In a powerful narrative layered with revealing detail, Todd S. Purdum tells the story of the Civil Rights Act of 1964, recreating the legislative maneuvering and the larger-than-life characters who made its passage possible. From the Kennedy brothers to Lyndon Johnson, from Martin Luther King Jr. to Hubert Humphrey and Everett Dirksen, Purdum shows how these all-too-human figures managed, in just over a year, to create a bill that prompted the longest filibuster in the history of the U.S. Senate yet was ultimately adopted with overwhelming bipartisan support. He evokes the high purpose and low dealings that marked the creation of this monumental law, drawing on extensive archival research and dozens of new interviews that bring to life this signal achievement in American history.
Often hailed as the most important law of the past century, the Civil Rights Act stands as a lesson for our own troubled times about what is possible when patience, bipartisanship, and decency rule the day.
A World Restored: Metternich, Castlereagh and the Problems of Peace, 1812-1822 by Henry A. Kissinger (4.1 stars, 1973, 354 pages) Here is the Kirkus review.
The Napoleonic Wars were followed by an almost unprecedented century of political stability. A World Restored analyses the alliances formed and treaties signed by the world's leaders during the years 1812 to 1822, focussing on the personalities of the two main negotiators: Viscount Castlereagh, the British foreign secretary, and Prince von Metternich, his Austrian counterpart. Henry Kissinger explains how the turbulent relationship between these two men, the differing concerns of their respective countries and the changing nature of diplomacy all influenced the final shape of the peace. Originally published in 1957.In 2009 we read Rites of Peace: The Fall of Napoleon and the Congress of Vienna by Adam Zamoyski which covered some of the same material.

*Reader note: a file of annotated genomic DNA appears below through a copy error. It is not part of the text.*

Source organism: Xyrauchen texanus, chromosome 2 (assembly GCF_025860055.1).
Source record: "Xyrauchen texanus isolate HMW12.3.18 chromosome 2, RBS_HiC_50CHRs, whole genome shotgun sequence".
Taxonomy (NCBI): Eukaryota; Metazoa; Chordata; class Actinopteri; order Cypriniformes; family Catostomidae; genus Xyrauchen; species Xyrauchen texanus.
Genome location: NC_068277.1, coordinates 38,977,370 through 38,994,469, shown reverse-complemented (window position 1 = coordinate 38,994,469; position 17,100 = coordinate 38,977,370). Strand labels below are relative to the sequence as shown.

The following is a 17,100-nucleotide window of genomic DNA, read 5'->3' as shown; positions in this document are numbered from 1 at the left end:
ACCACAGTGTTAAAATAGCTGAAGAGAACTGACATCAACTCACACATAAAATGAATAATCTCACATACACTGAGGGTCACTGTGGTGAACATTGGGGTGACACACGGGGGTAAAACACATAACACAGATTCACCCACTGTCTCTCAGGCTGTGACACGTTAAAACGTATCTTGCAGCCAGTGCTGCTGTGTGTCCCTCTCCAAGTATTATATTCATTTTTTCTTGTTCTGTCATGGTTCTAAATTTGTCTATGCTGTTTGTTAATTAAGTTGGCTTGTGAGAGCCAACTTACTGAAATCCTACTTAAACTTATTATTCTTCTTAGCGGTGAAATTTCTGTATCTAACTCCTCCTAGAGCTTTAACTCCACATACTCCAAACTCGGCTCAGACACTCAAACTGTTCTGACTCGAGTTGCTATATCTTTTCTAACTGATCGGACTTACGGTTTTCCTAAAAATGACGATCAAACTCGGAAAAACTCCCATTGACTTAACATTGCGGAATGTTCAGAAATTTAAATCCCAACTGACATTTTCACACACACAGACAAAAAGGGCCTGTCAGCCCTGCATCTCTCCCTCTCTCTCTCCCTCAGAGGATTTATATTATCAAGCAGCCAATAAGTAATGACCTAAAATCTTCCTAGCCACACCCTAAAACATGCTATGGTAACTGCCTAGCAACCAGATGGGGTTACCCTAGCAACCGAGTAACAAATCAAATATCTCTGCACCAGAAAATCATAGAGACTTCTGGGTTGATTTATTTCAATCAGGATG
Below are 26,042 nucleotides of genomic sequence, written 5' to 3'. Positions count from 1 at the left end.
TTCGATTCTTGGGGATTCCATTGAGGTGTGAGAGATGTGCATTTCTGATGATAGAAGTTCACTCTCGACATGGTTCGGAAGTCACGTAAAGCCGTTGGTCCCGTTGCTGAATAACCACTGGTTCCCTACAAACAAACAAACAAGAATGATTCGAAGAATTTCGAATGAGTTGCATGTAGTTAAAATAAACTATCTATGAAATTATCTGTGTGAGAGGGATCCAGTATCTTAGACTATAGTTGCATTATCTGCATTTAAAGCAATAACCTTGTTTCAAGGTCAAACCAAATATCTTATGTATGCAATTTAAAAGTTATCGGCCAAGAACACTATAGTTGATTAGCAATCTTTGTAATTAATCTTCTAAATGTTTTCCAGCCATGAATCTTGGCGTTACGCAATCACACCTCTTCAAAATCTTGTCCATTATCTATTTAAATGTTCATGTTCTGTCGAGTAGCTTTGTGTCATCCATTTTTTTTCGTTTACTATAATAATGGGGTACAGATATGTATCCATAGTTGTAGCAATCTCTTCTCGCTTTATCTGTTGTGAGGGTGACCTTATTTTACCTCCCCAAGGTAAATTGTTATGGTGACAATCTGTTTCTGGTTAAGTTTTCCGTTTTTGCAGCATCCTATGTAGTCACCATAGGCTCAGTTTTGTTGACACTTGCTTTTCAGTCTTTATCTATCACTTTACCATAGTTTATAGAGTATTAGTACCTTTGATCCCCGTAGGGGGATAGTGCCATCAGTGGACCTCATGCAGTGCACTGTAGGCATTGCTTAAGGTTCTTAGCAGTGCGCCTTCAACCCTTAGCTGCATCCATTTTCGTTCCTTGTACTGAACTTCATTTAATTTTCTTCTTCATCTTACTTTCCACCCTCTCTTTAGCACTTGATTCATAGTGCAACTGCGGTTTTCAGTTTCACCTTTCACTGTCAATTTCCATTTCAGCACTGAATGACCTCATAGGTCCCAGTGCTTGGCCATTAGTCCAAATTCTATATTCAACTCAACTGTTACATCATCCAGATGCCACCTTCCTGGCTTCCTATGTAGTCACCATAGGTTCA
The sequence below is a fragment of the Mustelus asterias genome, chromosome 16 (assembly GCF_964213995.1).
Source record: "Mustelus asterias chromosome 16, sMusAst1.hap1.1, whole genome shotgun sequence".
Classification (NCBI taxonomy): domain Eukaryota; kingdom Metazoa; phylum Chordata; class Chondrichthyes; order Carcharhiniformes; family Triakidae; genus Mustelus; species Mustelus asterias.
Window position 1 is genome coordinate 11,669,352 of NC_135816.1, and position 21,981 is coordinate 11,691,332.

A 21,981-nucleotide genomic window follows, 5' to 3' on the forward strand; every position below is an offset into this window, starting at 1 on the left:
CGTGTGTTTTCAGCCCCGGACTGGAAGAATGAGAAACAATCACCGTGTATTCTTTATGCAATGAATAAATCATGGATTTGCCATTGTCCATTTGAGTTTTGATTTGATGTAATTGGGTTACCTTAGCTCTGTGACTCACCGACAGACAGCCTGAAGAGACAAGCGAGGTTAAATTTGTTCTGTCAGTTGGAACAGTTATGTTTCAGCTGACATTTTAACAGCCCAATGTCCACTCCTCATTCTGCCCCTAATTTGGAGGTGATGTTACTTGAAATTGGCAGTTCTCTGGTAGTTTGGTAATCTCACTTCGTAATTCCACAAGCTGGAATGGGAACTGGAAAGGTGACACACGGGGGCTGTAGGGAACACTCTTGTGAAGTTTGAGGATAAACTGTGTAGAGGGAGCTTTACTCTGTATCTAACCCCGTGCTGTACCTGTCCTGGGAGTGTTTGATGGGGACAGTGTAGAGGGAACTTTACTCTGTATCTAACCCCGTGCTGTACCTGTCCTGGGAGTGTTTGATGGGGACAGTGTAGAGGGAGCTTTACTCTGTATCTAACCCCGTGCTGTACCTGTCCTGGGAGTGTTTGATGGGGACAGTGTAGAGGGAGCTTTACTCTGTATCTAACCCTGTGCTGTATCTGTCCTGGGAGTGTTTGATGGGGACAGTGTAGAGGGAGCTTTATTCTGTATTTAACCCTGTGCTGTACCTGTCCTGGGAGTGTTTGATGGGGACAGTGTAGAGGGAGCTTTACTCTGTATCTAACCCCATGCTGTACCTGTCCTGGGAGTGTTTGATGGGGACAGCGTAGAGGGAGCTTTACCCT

It occurs to me that we have not read anything about U.S. foreign policy per se. A relatively new book seems interesting:
The Blood Telegram by Gary J. Bass (4.5 stars, 2014, 346 pages of text) Here is a review.
This magnificent history provides the first full account of Richard Nixon and Henry Kissinger’s secret support for Pakistan in 1971 as it committed shocking atrocities in Bangladesh—which led to war between India and Pakistan, shaped the fate of Asia, and left major strategic consequences for the world today.This also seems an interesting book, dealing with a country we have not read about but which has some importance in the world.
Drawing on previously unheard White House tapes, recently declassified documents, and his own extensive investigative reporting, Gary Bass uncovers an astonishing unknown story of superpower brinkmanship, war, scandal, and conscience. Revelatory, authoritative, and compulsively readable, The Blood Telegram is a thrilling chronicle of a pivotal chapter in American foreign policy.
Finalist for the Pulitzer Prize in General Nonfiction; Winner of the Lionel Gelber Prize for Best Foreign Affairs Book; One of the Best Books of the Year at * The Economist * Financial Times * The New Republic * The Washington Post * Kirkus Reviews * A New York Times Notable Book